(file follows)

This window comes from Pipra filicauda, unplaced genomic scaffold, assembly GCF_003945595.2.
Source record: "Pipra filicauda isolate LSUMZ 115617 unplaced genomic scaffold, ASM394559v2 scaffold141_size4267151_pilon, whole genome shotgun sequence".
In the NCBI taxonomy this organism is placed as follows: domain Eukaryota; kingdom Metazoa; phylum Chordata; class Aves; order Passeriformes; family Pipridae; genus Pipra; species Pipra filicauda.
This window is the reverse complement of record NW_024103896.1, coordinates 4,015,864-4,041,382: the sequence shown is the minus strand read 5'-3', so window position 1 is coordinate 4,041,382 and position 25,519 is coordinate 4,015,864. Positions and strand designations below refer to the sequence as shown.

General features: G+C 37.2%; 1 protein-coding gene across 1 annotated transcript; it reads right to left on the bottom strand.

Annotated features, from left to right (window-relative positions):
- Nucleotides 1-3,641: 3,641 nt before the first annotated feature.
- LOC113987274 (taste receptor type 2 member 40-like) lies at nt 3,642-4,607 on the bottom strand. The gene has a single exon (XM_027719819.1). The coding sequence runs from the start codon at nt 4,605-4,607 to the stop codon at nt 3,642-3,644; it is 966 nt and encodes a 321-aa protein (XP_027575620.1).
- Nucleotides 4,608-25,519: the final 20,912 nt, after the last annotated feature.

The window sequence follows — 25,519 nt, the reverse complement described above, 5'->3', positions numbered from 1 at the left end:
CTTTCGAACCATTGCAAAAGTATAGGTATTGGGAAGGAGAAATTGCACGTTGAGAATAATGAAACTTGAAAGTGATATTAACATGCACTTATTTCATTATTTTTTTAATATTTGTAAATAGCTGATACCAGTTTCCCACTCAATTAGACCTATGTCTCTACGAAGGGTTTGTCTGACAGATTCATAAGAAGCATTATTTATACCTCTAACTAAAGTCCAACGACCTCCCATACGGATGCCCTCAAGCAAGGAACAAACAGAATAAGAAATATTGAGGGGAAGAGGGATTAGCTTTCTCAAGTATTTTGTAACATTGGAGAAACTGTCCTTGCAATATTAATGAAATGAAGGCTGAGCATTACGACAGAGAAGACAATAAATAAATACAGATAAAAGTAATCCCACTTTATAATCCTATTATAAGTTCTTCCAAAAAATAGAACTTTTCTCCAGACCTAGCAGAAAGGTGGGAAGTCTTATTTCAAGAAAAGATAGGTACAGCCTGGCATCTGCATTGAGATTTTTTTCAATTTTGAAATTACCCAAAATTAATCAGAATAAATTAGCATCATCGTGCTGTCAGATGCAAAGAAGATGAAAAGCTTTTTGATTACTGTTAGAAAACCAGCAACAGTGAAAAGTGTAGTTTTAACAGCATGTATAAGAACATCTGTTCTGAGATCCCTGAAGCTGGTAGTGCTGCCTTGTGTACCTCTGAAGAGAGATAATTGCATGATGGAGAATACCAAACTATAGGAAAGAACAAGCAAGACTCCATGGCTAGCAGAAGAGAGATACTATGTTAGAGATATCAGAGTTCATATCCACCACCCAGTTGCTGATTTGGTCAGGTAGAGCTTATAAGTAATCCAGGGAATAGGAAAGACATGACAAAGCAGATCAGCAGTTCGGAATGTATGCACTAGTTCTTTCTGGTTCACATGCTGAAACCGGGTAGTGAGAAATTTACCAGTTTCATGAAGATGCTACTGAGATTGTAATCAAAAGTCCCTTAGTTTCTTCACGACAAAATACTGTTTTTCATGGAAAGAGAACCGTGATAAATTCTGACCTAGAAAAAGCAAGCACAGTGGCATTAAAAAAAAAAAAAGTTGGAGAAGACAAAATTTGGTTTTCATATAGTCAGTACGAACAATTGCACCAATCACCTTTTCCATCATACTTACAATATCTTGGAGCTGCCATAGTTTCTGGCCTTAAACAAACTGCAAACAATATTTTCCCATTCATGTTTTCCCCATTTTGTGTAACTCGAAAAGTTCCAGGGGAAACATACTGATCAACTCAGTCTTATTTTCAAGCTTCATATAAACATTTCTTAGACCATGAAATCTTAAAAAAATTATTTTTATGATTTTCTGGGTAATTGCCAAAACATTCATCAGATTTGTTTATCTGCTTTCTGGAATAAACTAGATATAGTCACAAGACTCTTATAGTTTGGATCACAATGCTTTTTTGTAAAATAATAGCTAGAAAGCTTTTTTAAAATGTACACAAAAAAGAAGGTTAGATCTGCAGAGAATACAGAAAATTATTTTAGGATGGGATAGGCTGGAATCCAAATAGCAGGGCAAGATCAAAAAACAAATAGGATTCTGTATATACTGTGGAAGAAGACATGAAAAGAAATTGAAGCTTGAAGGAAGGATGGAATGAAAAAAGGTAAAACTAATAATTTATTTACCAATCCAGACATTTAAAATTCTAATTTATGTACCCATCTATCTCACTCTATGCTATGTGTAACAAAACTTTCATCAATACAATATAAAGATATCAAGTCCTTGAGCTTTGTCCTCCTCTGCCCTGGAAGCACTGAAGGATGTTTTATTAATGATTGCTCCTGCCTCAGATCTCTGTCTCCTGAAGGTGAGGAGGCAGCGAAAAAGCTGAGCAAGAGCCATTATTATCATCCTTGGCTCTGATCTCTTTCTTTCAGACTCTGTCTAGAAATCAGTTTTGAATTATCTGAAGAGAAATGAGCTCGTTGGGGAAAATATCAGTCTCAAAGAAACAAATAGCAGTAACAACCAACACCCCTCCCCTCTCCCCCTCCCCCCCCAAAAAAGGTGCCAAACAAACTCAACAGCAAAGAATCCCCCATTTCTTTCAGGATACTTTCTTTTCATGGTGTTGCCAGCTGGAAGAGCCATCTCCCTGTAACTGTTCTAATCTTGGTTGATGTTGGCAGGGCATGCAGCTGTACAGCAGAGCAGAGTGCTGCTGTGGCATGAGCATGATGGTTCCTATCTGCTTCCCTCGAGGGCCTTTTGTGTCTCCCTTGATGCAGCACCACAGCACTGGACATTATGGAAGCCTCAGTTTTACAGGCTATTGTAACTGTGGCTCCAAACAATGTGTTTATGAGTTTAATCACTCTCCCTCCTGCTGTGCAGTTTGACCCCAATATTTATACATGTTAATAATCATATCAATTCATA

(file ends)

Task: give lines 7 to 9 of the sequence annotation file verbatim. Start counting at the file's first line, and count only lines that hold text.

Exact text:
- Nucleotides 1-3,641: 3,641 nt before the first annotated feature.
- LOC113987274 (taste receptor type 2 member 40-like) lies at nt 3,642-4,607 on the bottom strand. The gene has a single exon (XM_027719819.1). The coding sequence runs from the start codon at nt 4,605-4,607 to the stop codon at nt 3,642-3,644; it is 966 nt and encodes a 321-aa protein (XP_027575620.1).
- Nucleotides 4,608-25,519: the final 20,912 nt, after the last annotated feature.